8. Nov 10, 2009 #7

    Hurkyl

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    Nope.

    The positions in a decimal are indexed by the integers. Each position only has finitely many digits between it and the decimal point.
     
  9. Nov 10, 2009 #8

    Hurkyl

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    As an addendum, one can invent other numeral systems with different index sets, which, e.g. would permit something I would write like this:
    0.000... | 1 ​
    where the bit to the left of the pipe (|) does have infinitely many zeroes.

    However, other numeral systems can't be used to talk about the real* numbers you have learned in school. Sometimes they are useful for talking about different number systems, though.

    *: "real", here, is a technical term that has nothing to do with the English word
     
  10. Nov 10, 2009 #9
    Hmmm, it still seems to have some flaw. I can agree that it's one, but I feel that it shows some type of flaw in the way we represent numbers. Why is it that only number with a repeating 9 can be written as a decimal two ways? That puzzles me.

    Thanks for the help though!
     
  11. Nov 10, 2009 #10

    Hurkyl

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    I don't believe there's any deep reason to it -- it's just what needs to happen to use decimals to represent real numbers.

    Or from another perspective, the "algorithms" for decimal arithmetic strongly suggest it -- e.g. otherwise in special cases it would be ambiguous whether or not you need to carry when adding.


    Sometimes people use different conventions for decimals so that every real number has a unique representation -- e.g. the convention that decimals ending in repeated nines are disallowed.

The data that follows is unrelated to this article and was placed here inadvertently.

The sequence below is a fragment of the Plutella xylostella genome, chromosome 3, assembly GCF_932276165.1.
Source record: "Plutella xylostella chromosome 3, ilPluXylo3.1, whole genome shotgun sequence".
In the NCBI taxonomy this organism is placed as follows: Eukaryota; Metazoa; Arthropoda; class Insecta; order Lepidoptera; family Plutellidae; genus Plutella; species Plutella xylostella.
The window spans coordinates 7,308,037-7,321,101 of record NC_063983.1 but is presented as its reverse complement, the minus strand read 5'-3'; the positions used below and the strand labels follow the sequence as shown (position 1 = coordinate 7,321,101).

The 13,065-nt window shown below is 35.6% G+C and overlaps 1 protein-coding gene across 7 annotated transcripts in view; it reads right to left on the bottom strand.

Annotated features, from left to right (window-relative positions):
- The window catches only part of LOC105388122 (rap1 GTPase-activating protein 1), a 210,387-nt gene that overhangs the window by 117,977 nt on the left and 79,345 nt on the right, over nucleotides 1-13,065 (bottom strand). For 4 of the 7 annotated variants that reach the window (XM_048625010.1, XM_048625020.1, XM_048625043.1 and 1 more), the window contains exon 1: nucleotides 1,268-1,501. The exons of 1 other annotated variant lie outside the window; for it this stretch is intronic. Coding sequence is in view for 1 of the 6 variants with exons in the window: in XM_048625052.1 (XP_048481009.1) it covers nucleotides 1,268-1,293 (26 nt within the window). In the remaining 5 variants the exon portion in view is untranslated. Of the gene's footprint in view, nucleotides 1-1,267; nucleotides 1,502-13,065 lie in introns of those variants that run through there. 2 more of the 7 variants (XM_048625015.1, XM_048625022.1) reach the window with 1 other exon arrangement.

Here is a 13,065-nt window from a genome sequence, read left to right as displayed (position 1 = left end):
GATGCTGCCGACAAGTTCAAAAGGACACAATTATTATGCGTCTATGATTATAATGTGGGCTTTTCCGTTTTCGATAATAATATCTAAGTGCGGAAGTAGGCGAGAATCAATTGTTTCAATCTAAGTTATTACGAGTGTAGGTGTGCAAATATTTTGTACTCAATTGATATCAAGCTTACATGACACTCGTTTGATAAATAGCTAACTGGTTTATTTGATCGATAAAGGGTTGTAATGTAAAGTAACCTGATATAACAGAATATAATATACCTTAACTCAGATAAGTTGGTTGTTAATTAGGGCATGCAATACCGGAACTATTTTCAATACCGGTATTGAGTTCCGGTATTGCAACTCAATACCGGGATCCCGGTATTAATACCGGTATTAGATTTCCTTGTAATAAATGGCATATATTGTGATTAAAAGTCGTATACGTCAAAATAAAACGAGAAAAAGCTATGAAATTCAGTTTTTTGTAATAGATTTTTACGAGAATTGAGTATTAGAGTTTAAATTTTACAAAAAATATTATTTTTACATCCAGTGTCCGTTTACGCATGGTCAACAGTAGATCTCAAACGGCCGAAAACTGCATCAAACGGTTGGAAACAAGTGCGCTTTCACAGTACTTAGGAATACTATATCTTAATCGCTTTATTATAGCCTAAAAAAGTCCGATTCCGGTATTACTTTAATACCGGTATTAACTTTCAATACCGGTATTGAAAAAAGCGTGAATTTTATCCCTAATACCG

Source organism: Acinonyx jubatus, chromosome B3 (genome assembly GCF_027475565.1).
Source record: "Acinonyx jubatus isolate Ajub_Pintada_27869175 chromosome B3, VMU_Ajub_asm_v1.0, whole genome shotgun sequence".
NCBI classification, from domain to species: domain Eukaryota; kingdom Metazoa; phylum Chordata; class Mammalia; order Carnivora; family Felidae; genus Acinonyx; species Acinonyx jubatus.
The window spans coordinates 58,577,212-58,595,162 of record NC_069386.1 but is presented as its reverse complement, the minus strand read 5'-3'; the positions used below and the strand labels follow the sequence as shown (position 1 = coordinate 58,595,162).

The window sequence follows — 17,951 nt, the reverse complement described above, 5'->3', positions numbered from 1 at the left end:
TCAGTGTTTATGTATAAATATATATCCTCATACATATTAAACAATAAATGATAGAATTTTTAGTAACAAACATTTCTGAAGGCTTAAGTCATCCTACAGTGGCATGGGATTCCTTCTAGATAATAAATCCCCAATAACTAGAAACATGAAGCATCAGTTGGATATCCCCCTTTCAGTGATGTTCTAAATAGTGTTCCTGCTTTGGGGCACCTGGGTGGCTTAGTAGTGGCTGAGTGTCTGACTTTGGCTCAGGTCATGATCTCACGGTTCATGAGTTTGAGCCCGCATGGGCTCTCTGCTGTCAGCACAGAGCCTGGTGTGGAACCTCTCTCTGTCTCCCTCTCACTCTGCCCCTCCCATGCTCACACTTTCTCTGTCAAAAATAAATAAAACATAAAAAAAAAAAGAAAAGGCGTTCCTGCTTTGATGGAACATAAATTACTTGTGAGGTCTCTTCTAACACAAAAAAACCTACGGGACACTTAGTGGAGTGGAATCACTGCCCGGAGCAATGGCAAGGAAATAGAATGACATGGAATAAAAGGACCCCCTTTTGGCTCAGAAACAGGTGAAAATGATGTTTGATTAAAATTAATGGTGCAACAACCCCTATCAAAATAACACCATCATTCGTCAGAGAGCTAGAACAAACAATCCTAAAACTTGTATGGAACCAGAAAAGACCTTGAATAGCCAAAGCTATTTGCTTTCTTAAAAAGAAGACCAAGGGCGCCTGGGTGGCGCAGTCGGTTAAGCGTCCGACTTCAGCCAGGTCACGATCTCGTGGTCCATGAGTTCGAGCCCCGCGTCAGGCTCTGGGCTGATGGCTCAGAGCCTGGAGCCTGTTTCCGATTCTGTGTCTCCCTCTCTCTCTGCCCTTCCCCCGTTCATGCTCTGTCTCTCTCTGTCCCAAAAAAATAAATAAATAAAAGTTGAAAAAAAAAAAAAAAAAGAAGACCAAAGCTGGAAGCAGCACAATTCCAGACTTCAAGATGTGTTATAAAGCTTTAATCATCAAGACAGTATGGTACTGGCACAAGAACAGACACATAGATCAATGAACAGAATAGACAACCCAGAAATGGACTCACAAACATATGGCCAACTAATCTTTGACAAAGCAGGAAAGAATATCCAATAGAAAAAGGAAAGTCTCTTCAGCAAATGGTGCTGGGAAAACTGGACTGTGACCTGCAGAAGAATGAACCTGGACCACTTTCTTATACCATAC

Every notational method has its benefits and disadvantages. We use the decimals not because there is some deep reason that they should be the true way to write real numbers -- we use them simply because for a wide variety of purposes, their benefits outweigh their drawbacks.
     
  12. Nov 11, 2009 #11

    Mark44

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    And to continue with Hurkyl's idea, fractions in other number systems can have two representations as well. For example, in base-two representations, .11111111... is the same as 1.0000000..... Lest you think this is a far-fetched example, computers use a similar kind of representation to represent floating point numbers, although they of course use a finite number of places.
     
  13. Nov 11, 2009 #12

    Mark44

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    How would you indentify where the 1 is? You can't just say "Go out an infinite number of decimal places and there you'll find it.

    You can represent very small numbers with a finite number of zeroes followed by a 1:
    0.000-- 10 0's --1
    0.000-- 1000 0's --1
    and so on, but you can't have "infinity" 0's followed by 1.